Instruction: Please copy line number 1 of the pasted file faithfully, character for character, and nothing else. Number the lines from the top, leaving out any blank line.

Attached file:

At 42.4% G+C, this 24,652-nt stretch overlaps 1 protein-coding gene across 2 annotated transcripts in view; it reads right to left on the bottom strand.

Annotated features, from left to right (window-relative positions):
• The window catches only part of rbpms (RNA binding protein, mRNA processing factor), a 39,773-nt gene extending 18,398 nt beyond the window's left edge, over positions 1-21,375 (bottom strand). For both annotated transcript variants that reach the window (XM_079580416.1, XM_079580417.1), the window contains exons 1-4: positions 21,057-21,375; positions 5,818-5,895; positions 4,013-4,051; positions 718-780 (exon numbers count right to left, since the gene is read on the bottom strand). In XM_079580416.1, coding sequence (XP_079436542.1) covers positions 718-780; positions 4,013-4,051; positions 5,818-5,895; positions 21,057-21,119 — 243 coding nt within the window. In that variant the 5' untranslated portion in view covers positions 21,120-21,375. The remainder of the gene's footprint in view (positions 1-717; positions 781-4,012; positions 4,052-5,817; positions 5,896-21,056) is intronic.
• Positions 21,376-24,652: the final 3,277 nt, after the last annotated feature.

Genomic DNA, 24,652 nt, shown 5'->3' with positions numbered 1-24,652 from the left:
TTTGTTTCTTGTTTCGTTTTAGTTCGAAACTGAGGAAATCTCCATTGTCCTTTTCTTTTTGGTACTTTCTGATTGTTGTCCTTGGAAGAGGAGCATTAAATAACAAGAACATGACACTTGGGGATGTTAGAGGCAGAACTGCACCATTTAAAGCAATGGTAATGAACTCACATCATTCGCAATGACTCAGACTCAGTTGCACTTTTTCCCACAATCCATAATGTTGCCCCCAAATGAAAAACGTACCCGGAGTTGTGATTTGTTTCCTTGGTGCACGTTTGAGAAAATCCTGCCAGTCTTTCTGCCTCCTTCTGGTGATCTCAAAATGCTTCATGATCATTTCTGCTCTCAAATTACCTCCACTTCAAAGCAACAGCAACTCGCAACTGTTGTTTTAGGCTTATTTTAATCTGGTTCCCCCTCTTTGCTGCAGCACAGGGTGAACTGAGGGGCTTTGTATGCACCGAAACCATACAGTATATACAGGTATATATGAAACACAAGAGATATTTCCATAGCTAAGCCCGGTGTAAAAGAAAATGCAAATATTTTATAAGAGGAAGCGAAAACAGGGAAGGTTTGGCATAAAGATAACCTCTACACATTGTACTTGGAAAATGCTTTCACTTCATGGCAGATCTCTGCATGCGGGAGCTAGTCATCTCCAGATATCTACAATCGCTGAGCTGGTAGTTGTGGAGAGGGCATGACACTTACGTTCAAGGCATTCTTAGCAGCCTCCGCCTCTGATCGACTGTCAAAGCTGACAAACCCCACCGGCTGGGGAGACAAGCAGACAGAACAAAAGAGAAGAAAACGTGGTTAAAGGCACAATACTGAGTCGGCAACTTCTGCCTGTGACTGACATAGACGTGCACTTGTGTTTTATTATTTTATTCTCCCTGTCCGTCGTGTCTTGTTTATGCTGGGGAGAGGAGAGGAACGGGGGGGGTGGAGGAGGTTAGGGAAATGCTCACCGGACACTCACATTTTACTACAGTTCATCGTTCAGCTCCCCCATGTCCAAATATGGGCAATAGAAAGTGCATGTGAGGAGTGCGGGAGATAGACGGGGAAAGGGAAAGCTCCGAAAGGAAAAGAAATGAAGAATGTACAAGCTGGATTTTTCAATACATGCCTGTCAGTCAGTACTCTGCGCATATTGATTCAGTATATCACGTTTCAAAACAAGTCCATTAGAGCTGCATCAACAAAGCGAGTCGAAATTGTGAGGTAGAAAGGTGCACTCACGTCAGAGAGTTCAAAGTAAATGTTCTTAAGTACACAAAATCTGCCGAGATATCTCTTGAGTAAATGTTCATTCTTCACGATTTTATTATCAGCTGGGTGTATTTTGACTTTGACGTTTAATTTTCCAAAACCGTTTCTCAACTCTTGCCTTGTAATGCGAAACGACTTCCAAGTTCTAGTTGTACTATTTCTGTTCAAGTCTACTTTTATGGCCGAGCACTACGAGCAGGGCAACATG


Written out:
At 42.4% G+C, this 24,652-nt stretch overlaps 1 protein-coding gene across 2 annotated transcripts in view; it reads right to left on the bottom strand.